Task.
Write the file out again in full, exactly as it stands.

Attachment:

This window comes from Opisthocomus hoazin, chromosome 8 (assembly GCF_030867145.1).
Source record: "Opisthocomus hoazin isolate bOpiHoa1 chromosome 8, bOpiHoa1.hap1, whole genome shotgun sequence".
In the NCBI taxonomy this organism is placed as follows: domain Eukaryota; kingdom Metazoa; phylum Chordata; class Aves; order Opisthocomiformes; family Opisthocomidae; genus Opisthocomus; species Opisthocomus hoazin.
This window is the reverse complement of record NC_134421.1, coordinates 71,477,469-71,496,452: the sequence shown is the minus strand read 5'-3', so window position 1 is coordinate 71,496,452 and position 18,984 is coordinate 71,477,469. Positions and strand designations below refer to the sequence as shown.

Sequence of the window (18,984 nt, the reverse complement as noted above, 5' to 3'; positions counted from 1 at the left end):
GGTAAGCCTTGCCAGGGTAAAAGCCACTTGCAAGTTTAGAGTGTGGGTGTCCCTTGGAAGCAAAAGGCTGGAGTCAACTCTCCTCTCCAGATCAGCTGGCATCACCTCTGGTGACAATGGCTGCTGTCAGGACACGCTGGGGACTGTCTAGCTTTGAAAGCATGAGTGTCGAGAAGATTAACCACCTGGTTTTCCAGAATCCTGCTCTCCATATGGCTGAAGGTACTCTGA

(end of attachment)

This window comes from Opisthocomus hoazin, chromosome 8 (assembly GCF_030867145.1).
Source record: "Opisthocomus hoazin isolate bOpiHoa1 chromosome 8, bOpiHoa1.hap1, whole genome shotgun sequence".
In the NCBI taxonomy this organism is placed as follows: domain Eukaryota; kingdom Metazoa; phylum Chordata; class Aves; order Opisthocomiformes; family Opisthocomidae; genus Opisthocomus; species Opisthocomus hoazin.
This window is the reverse complement of record NC_134421.1, coordinates 71,477,469-71,496,452: the sequence shown is the minus strand read 5'-3', so window position 1 is coordinate 71,496,452 and position 18,984 is coordinate 71,477,469. Positions and strand designations below refer to the sequence as shown.

Sequence of the window (18,984 nt, the reverse complement as noted above, 5' to 3'; positions counted from 1 at the left end):
GGTAAGCCTTGCCAGGGTAAAAGCCACTTGCAAGTTTAGAGTGTGGGTGTCCCTTGGAAGCAAAAGGCTGGAGTCAACTCTCCTCTCCAGATCAGCTGGCATCACCTCTGGTGACAATGGCTGCTGTCAGGACACGCTGGGGACTGTCTAGCTTTGAAAGCATGAGTGTCGAGAAGATTAACCACCTGGTTTTCCAGAATCCTGCTCTCCATATGGCTGAAGGTACTCTGA